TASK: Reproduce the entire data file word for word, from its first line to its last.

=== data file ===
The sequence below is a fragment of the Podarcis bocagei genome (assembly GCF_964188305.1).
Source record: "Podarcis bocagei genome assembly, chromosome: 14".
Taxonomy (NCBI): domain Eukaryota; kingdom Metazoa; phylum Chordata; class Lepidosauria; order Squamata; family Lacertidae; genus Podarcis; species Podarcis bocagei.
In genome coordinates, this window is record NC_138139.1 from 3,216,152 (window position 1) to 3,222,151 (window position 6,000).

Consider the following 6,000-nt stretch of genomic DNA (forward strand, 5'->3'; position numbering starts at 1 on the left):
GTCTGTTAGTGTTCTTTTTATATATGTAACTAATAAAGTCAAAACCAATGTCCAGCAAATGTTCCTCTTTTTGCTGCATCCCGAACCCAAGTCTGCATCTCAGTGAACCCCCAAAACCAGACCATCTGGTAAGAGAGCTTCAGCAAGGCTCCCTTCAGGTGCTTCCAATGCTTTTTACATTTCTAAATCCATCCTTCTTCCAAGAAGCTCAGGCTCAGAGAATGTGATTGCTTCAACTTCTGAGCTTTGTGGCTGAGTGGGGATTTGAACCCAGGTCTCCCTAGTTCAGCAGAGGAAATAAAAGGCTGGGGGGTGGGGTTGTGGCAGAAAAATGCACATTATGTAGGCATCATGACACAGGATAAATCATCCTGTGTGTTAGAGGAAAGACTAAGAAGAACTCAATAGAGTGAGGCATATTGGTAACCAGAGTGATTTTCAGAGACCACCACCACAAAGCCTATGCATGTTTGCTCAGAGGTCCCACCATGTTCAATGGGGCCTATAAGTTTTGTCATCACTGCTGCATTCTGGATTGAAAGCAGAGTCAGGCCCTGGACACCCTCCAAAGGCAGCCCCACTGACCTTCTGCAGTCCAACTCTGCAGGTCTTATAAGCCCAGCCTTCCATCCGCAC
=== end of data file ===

The sequence below is a fragment of the Podarcis bocagei genome (assembly GCF_964188305.1).
Source record: "Podarcis bocagei genome assembly, chromosome: 14".
Taxonomy (NCBI): domain Eukaryota; kingdom Metazoa; phylum Chordata; class Lepidosauria; order Squamata; family Lacertidae; genus Podarcis; species Podarcis bocagei.
In genome coordinates, this window is record NC_138139.1 from 3,216,152 (window position 1) to 3,222,151 (window position 6,000).

Consider the following 6,000-nt stretch of genomic DNA (forward strand, 5'->3'; position numbering starts at 1 on the left):
GTCTGTTAGTGTTCTTTTTATATATGTAACTAATAAAGTCAAAACCAATGTCCAGCAAATGTTCCTCTTTTTGCTGCATCCCGAACCCAAGTCTGCATCTCAGTGAACCCCCAAAACCAGACCATCTGGTAAGAGAGCTTCAGCAAGGCTCCCTTCAGGTGCTTCCAATGCTTTTTACATTTCTAAATCCATCCTTCTTCCAAGAAGCTCAGGCTCAGAGAATGTGATTGCTTCAACTTCTGAGCTTTGTGGCTGAGTGGGGATTTGAACCCAGGTCTCCCTAGTTCAGCAGAGGAAATAAAAGGCTGGGGGGTGGGGTTGTGGCAGAAAAATGCACATTATGTAGGCATCATGACACAGGATAAATCATCCTGTGTGTTAGAGGAAAGACTAAGAAGAACTCAATAGAGTGAGGCATATTGGTAACCAGAGTGATTTTCAGAGACCACCACCACAAAGCCTATGCATGTTTGCTCAGAGGTCCCACCATGTTCAATGGGGCCTATAAGTTTTGTCATCACTGCTGCATTCTGGATTGAAAGCAGAGTCAGGCCCTGGACACCCTCCAAAGGCAGCCCCACTGACCTTCTGCAGTCCAACTCTGCAGGTCTTATAAGCCCAGCCTTCCATCCGCAC